NSF and NSB Pay Tribute to Three Top American Scientists and Public Service Awardees at Annual Ceremony
Charbonneau, Dresselhaus, Hoffmann and Project SEED honored
View video interviews with the 2009 NSB award recipients: David Charbonneau, Mildred Dresselhaus, Roald Hoffman (thanks, poem), and the American Chemical Society's Project SEED (Madeleine Jacobs, Carlos Rymer).
Many of the nation's top scientists, engineers and policy makers gathered last week for at the annual awards dinner of the National Science Foundation (NSF) and the National Science Board (NSB) to pay tribute to the achievements and public service contributions of three outstanding scientists, as well as a program designed to inspire and train future generations of scientists.
NSB Chairman Steven Beering presided over the evening. John Holdren, director of the Office of Science and Technology Policy at the White House and science advisor to the President, shared with the 250 member audience a letter from President Obama in which he sent warm greetings and identified the role of science as more important than ever before to help address the world's pressing challenges.
NSF Director Arden L. Bement, Jr. presented the highest honor conferred by the NSF, the Alan T. Waterman Award, to David Charbonneau, the Thomas D. Cabot Associate Professor of Astronomy at Harvard University. Bement called the 34-year-old Charbonneau "a youthful leader in a field of rapidly growing importance to astrophysics: the study of planets orbiting other stars--exoplanets." Bement paraphrased comments from Charbonneau's colleagues, one of whom "called Charbonneau 'the brightest light in this rapidly growing discipline'" and another noted that "'achieving just one or two of his many breakthroughs would have listed Charbonneau at the forefront of his peers and deserving of this award.'"
With hopefulness, Bement referenced Charbonneau's current NSF-funded research on transiting planets around dwarf stars, "David is only on the cusp of larger discoveries in his field. This research has the potential to jump-start yet another new field of research within astrophysics, possibly leading to stunning breakthroughs in astrobiology."
Next, Kathryn Sullivan, NSB's chairman of the Vannevar Bush Committee, presented Mildred Dresselhaus, Institute Professor at the Massachusetts Institute of Technology, with the NSB's Vannevar Bush Award for her outstanding "contribution toward the welfare of mankind and the nation." Dresselhaus was honored for her leadership through public service in science and engineering, her perseverance and advocacy in increasing opportunities for women in science, and for her extraordinary contributions in the field of condensed-matter physics and nanoscience.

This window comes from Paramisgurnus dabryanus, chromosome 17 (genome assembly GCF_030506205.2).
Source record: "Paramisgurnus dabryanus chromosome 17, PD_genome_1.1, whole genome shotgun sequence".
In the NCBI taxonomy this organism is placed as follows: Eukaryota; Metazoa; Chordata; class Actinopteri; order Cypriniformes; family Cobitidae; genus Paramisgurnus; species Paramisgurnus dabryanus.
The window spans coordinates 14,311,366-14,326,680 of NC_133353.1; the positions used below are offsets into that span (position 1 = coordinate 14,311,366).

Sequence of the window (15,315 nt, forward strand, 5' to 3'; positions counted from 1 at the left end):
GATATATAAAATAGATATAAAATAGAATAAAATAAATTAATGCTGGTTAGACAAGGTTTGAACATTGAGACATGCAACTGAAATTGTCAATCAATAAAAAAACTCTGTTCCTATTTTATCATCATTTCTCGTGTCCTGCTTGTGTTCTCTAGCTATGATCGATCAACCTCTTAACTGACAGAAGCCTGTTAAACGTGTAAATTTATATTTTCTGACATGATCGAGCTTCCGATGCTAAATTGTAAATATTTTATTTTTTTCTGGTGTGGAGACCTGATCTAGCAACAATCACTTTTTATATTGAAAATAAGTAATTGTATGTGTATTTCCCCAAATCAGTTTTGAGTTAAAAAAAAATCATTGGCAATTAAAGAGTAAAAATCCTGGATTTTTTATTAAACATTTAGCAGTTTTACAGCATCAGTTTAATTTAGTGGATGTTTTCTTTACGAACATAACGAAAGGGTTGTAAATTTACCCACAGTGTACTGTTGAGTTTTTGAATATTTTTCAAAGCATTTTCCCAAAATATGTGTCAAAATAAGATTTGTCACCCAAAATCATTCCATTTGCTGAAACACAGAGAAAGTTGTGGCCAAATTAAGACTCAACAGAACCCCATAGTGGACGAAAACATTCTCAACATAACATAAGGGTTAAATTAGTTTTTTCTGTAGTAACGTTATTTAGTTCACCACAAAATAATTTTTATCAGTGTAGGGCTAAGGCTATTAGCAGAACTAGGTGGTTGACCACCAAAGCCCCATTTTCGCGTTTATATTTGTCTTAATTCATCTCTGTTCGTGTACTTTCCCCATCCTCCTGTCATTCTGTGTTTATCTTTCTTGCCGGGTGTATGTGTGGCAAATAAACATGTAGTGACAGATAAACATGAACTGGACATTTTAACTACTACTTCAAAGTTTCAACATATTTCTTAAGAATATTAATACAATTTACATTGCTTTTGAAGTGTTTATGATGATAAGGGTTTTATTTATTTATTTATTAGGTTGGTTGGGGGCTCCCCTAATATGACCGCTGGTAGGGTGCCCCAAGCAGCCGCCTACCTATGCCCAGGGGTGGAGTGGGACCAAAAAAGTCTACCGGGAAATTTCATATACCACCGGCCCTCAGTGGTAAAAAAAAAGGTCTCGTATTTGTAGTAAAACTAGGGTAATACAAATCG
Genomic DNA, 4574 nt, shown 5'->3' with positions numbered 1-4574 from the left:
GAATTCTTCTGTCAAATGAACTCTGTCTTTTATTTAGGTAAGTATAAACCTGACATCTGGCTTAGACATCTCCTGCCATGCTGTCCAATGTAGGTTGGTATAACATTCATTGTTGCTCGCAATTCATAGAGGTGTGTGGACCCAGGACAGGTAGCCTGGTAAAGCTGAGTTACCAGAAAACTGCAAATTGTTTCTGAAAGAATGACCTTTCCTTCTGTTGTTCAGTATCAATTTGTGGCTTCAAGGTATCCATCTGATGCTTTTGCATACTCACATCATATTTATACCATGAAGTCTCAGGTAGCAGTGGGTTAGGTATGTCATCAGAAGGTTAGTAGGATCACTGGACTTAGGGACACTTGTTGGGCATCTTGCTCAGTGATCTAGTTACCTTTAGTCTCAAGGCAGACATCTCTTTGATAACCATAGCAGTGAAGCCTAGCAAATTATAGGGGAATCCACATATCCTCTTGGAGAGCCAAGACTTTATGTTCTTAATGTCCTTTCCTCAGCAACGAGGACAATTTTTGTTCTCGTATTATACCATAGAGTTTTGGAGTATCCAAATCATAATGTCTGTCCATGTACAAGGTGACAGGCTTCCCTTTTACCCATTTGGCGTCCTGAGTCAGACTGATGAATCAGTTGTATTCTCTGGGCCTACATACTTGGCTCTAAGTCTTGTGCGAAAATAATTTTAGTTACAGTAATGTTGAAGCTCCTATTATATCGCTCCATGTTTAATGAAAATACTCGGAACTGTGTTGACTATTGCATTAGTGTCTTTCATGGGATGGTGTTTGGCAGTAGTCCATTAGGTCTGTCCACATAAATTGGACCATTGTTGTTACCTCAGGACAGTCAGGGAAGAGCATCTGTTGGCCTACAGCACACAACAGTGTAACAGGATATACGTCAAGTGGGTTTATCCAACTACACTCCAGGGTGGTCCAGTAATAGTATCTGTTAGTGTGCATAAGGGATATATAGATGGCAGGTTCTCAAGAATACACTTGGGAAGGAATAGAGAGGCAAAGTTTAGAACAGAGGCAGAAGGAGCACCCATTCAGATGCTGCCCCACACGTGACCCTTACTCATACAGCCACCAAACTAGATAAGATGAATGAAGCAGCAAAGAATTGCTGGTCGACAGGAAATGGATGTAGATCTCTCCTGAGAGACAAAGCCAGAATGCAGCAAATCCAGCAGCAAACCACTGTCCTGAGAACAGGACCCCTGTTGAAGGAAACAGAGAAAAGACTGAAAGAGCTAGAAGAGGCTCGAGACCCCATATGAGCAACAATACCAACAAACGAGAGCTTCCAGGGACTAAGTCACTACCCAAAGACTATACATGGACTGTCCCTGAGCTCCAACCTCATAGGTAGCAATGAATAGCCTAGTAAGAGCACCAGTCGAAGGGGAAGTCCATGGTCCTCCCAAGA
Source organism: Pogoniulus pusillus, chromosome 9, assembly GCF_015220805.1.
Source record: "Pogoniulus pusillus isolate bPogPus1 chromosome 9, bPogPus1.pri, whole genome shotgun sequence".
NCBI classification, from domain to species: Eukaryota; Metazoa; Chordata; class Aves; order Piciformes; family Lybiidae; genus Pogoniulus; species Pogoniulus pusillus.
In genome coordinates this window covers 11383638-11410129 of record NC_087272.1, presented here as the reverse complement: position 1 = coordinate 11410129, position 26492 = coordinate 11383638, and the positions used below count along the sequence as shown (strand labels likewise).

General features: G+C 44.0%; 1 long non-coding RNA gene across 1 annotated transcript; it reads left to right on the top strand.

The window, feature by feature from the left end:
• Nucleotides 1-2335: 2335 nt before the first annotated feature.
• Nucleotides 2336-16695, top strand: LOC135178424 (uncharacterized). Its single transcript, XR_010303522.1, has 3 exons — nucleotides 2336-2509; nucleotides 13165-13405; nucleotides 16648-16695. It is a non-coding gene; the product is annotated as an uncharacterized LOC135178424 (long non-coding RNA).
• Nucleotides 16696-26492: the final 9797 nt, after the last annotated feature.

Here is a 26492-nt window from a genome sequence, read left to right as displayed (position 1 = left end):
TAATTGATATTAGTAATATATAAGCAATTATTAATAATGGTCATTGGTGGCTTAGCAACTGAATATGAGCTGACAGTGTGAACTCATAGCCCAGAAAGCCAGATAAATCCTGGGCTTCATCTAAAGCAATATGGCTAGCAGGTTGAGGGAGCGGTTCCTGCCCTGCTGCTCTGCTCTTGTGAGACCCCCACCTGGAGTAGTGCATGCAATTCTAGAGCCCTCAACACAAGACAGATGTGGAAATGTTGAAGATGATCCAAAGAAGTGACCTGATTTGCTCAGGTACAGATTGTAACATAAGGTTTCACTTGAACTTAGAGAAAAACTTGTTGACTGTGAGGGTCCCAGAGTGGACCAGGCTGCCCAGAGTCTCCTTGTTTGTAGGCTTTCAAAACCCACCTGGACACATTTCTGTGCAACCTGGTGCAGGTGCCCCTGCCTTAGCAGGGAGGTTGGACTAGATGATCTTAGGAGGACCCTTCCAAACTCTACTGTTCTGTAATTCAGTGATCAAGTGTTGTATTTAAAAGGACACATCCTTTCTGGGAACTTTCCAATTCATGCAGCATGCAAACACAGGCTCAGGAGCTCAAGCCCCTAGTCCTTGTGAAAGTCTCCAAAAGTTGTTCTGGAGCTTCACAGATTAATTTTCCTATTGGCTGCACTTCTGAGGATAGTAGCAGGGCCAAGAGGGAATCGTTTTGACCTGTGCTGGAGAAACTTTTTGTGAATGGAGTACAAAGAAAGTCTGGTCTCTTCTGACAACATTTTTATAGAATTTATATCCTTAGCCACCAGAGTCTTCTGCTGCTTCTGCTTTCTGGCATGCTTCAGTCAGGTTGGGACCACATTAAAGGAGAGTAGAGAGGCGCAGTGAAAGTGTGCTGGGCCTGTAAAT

Shortly after earning her doctorate at a time in which women composed just 2 percent of doctorate holders, Dresselhaus became the first physicist to use materials like carbon and graphene, a decision for which she thanks her husband, Gene Dresselhaus, a fellow scientist and trusted adviser, as well as her desire to try something new.
"I wanted to do something different. I didn't want to do what everyone else was doing," she revealed. She thanked NSF for funding the "research that no one else will fund, that sometimes enables the development of new fields of research."
Jo Anne Vasquez, chairman of NSB's Public Service Awards Committee, presented the two 2009 Public Service Awards, to an individual, and to an organization. Roald Hoffmann, professor emeritus at Cornell University, was recognized for his extensive, broad-reaching and diverse contributions to increasing public understanding of science and, more specifically, fostering appreciation of the relevance of chemistry to culture.
The American Chemical Society's (ACS) Project SEED (Summer Experiences for the Economically Disadvantaged) summer research program was spotlighted for meeting its two goals: fostering interest in science as a career and encouraging achievement in science, mathematics, and engineering among high school students from economically disadvantaged backgrounds.
In comments shared with those at the next day's NSB meeting, ACS President Tom Lane recounted SEED alumni statements through the years. "Many obstacles have been in my way since I arrived in this country, but the SEED experience helped me to be prepared for the world, and gave me an insight on what life as a chemist would be like," said immigrant and Project SEED Alumnus Anja Garcia. "The Project SEED program has not only given me the opportunity to discover my passion for chemistry, but it has given me the means to pursue it. The experience of working in a real laboratory, doing real science, has prepared me for college more than anything else would have," said Josh Peterson, 2007-2008 Project SEED student, now studying chemistry at the Colorado School of Mines. And in the words of 2001-2002 SEED student Julius Johnson, "No matter what direction I take in life, even if its away from a career in chemistry, I will still have a love, passion and deep respect for chemistry, the giants whose shoulders we stand on, and those who continue to propagate the importance of an education in the sciences."
NSF and the NSB encourage nominations for its 2010 awards. Those interested may visit the Web sites listed under related links below.
The National Science Foundation (NSF) is an independent federal agency that supports fundamental research and education across all fields of science and engineering. In fiscal year (FY) 2016, its budget is $7.5 billion. NSF funds reach all 50 states through grants to nearly 2,000 colleges, universities and other institutions. Each year, NSF receives more than 48,000 competitive proposals for funding and makes about 12,000 new funding awards. NSF also awards about $626 million in professional and service contracts yearly.
Useful NSF Web Sites: